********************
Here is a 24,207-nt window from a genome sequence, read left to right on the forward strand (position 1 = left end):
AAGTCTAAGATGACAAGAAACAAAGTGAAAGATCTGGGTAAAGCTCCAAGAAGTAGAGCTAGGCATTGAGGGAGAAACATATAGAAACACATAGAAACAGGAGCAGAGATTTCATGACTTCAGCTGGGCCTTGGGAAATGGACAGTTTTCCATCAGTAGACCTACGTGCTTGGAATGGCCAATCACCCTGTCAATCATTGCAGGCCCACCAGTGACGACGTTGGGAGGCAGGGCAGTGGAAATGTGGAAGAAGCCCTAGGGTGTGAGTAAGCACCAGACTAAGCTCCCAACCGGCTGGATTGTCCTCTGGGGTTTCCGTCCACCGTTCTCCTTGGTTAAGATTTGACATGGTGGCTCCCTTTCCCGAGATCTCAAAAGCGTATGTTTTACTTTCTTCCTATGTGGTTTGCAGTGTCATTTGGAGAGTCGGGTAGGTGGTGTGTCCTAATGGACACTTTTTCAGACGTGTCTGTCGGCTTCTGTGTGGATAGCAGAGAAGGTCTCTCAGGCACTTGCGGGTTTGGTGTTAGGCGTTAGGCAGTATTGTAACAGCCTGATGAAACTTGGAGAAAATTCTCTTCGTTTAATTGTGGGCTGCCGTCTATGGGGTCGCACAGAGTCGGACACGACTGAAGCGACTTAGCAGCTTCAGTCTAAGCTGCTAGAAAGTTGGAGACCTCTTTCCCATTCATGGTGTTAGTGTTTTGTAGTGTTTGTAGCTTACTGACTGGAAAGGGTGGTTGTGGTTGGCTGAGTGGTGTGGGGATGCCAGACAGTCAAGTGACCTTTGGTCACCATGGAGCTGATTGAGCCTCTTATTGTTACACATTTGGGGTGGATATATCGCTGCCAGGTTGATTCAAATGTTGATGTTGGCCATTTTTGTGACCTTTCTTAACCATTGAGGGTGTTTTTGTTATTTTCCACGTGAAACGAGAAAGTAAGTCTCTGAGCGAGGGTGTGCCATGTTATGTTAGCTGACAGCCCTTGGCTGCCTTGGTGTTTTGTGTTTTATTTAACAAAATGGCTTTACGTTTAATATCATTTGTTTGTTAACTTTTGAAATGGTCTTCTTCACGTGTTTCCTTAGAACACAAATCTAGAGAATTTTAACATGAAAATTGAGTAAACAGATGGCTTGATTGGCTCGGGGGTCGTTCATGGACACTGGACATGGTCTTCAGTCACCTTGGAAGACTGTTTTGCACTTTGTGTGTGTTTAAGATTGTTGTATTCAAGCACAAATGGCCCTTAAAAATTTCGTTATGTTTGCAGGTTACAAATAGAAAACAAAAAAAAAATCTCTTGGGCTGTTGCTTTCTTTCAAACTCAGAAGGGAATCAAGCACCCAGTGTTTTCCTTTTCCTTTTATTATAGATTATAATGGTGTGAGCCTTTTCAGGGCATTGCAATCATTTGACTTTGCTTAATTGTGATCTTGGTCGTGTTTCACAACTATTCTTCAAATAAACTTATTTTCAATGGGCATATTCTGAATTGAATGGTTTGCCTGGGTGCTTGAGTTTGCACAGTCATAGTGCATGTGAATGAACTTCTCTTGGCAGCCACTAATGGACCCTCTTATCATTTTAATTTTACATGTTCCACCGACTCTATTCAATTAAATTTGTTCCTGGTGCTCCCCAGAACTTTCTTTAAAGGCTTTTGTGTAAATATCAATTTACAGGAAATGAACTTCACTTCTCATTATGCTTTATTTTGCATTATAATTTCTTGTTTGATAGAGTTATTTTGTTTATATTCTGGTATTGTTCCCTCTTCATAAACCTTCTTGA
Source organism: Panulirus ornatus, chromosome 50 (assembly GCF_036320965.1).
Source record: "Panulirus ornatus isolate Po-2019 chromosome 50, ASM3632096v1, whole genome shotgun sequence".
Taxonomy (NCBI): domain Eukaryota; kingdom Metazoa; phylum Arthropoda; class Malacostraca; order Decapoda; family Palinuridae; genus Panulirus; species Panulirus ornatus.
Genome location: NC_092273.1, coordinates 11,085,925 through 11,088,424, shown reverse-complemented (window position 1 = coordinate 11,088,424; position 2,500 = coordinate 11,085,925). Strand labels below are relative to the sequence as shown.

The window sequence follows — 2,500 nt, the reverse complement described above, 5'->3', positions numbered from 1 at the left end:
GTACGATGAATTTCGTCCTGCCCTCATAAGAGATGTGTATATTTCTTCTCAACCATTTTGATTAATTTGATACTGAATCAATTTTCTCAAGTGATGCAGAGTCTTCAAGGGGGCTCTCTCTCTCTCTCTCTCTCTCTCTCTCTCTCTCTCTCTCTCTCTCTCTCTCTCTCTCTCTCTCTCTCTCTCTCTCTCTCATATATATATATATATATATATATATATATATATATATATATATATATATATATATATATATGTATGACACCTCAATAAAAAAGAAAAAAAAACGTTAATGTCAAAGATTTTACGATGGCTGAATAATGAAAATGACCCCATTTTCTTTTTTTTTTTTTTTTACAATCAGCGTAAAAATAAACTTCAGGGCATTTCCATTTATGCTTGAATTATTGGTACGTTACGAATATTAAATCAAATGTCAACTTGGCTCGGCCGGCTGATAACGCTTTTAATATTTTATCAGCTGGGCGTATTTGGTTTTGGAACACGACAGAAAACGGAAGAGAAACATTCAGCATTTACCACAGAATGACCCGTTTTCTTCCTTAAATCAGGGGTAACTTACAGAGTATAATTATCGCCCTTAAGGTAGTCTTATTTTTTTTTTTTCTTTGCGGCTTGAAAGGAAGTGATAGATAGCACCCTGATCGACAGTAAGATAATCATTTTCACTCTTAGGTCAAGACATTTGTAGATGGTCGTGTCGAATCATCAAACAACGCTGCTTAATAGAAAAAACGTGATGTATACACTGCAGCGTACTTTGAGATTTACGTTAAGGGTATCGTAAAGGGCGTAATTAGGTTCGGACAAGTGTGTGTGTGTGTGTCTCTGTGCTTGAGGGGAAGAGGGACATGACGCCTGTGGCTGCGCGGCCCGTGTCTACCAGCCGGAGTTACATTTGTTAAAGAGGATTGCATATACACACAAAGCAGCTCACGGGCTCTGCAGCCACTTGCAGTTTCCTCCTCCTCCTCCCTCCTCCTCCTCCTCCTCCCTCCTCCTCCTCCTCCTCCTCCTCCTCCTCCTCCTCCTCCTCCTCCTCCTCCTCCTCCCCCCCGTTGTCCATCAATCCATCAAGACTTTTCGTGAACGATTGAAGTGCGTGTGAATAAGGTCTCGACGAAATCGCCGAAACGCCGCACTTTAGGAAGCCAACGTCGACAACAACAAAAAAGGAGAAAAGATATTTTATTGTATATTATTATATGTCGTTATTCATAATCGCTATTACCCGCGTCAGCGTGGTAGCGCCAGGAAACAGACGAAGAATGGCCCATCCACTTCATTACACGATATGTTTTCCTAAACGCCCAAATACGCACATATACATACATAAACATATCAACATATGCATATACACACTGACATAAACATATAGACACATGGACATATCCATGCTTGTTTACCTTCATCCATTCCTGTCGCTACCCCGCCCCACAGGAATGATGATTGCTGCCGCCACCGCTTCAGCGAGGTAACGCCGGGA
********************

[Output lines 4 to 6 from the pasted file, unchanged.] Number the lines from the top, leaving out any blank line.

Source record: "Panulirus ornatus isolate Po-2019 chromosome 50, ASM3632096v1, whole genome shotgun sequence".
Taxonomy (NCBI): domain Eukaryota; kingdom Metazoa; phylum Arthropoda; class Malacostraca; order Decapoda; family Palinuridae; genus Panulirus; species Panulirus ornatus.
Genome location: NC_092273.1, coordinates 11,085,925 through 11,088,424, shown reverse-complemented (window position 1 = coordinate 11,088,424; position 2,500 = coordinate 11,085,925). Strand labels below are relative to the sequence as shown.